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Authors: Ergun, Cenk
Advisors: Trueman, Daniel
Tymoczko, Dmitri
Contributors: Music Department
Subjects: Musical composition
Issue Date: 2020
Publisher: Princeton, NJ : Princeton University
Abstract: Abstract The most fascinating aspect of music, for me, is that it is a time-based art. The fact that music needs a frame of time in which to unfold in order to be experienced by listeners sets it apart from art forms such as painting and sculpture, pairing it with the arts of dance, theater, and film. Creators of music must conceive their works with an awareness of form and structure in time, as well as the durational proportion, and the sequential order of sound events. Through interactions with a multitude of brain functions including auditory and temporal processing systems, and memory functions such as short or long-term storage and recall, and anticipation, music sculpts its listeners’ experience of time. The first chapter of my dissertation begins by presenting basic definitions of such brain functions as related to the perception of music. What follows is a discussion that connects these definitions to musical phenomena, borrowing concepts and terminology from Jonathan Kramer and Robert Morris. Music operates on several time scales at once: While pulse, rhythm, meter are temporal elements of music that deal with milliseconds and seconds, form and structure are concepts that are involved with a time scale of minutes, hours, and in rare cases, days, or even years. The focus of Chapter 2 is music which prioritizes the manipulation of the experience of this large time scale. My own work has been influenced by musicians such as Morton Feldman, La Monte Young, and Eliane Radigue, whose music extends this time scale beyond the norms of the concert hall. Chapter 2 analyzes the various tools and concepts these composers have employed to create such works. Chapter 3 is a discussion of two original compositions for string quartet, Sonare and Celare, presented as part of my dissertation requirement. Both works are directly informed and influenced by the concepts discussed in Chapters 1 and 2, however they display opposing approaches in their engagement with time. I explain the methodology and process behind these two works and reflect on the further artistic directions they have led me to. iii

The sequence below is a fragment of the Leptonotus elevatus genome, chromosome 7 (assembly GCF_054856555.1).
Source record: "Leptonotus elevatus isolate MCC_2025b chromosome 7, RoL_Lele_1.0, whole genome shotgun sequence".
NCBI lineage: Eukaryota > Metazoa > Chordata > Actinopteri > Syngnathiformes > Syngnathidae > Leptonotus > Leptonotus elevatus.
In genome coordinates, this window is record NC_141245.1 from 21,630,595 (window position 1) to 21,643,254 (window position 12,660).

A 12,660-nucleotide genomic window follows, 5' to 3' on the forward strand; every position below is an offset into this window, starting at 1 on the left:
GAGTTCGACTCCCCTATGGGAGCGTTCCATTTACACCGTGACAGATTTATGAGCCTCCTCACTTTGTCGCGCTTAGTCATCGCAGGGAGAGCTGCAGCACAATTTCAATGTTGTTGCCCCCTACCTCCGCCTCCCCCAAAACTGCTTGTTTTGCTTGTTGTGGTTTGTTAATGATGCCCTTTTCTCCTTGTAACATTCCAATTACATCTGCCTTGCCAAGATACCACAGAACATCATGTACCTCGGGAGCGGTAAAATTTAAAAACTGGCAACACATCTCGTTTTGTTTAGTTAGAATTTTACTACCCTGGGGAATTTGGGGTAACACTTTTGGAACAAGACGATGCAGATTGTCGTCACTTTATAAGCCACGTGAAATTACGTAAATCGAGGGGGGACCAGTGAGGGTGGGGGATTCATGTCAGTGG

Alternate format: The Mudd Manuscript Library retains one bound copy of each dissertation. Search for these copies in the library's main catalog:
Type of Material: Academic dissertations (Ph.D.)
Language: en
Appears in Collections:Music

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